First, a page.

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June 18, 2018  |  Login
Simple Cleaning Strategies
By Elizabeth B. Goldsmith PhD, Betsy Sheldon
When faced with a houseful of rooms demanding to be cleaned, you can become so overwhelmed you don't know where to begin. Maybe you start by picking up the dirty clothes on the bathroom floor and take them to the laundry room, where you stop to fold socks that take you next to your bedroom to put them away. The dirty mirror distracts you, and you head into the kitchen for the window cleaner, and stop to finish up the breakfast dishes and then. . . .

When you hop from room to room, putting a single pair of socks away or wiping down one piece of furniture at a time, you may be multitasking or merely running around in circles.

What you need is a plan. A method. A strategy. There are plenty of great ones: Cleaning strategies are certainly not a one-size-fits-all. Trial and error will tell what works for you. But all good plans have certain components.

A Practical Sequence

If you were making a shirt, you wouldn't sew the buttons on before you cut out the material from the pattern. Likewise, cleaning necessitates a logical order. You wouldn't, for example, mop the floor before you sweep it. Each home is different, but the order follows some universal principles:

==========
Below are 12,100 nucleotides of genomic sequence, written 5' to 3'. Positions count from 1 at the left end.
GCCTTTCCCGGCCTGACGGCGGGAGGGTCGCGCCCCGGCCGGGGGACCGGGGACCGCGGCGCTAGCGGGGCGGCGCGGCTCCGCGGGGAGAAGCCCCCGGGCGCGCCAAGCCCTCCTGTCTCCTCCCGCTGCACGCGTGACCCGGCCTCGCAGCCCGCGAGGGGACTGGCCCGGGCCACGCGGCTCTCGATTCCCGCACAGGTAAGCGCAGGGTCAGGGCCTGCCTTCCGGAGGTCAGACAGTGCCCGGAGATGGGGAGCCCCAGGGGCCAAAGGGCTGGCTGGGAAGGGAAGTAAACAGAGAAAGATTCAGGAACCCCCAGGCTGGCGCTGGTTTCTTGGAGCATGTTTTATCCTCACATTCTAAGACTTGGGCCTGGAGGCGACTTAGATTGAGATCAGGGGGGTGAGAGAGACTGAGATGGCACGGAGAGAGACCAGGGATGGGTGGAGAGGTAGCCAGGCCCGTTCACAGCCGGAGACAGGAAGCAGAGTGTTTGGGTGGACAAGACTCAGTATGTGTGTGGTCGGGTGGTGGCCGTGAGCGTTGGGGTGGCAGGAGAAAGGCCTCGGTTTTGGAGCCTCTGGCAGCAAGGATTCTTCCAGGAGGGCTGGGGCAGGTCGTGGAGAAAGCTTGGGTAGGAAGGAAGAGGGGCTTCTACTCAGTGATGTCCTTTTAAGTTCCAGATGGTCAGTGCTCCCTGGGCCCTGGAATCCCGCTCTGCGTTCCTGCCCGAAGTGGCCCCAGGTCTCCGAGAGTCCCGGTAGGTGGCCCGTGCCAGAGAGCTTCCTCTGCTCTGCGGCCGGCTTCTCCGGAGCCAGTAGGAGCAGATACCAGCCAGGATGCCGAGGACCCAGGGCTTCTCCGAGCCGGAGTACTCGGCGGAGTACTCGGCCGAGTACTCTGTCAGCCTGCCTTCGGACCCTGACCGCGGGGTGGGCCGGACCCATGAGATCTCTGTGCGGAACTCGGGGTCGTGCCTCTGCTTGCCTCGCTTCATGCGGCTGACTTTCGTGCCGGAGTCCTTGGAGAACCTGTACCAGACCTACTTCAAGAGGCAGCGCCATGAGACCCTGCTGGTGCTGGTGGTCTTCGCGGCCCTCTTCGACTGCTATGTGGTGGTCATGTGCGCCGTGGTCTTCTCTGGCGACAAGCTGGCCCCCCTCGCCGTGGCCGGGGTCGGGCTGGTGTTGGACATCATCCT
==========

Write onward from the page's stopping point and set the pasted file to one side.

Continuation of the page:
• Clean from the top down. Dust the ceiling corners and lighting fixtures, then the tops of picture frames, clean the windows, and finally the window frames and sills. Wipe up any smudges on the walls or light switch plates, dust the furniture, and sweep or mop the floor.

If you start from the floor and work up, by the time you get to waist-level cleaning, you're sweeping toast crumbs off the counter onto your clean floor.

• Work your way through the house. When doing a whole-house clean, move from room to room in a sequential order. Say that you have a two-story home: Start on the second floor in the room farthest from the stairs and work toward them, cleaning the hallway floor as you make your final trip toward the steps.

Then start on the first floor, working from the room farthest from the kitchen or laundry room - whichever place you must return to for more water or cleaning supplies as needed.

• Prioritize "public" areas. If you have frequent visitors, start with the rooms and areas your guests are most likely to see: the main floor entry area, powder room, living room, and kitchen.

• Go around in circles. A good strategy for cleaning a single room is to work in a circle. Start to the left or the right of the door or entrance and make a clockwise or counterclockwise circle around the room.

What about the center? Most rooms are small enough that your efforts can be somewhat pie-shaped, stepping from the perimeter to catch any furniture placed closer to the center of the room. more



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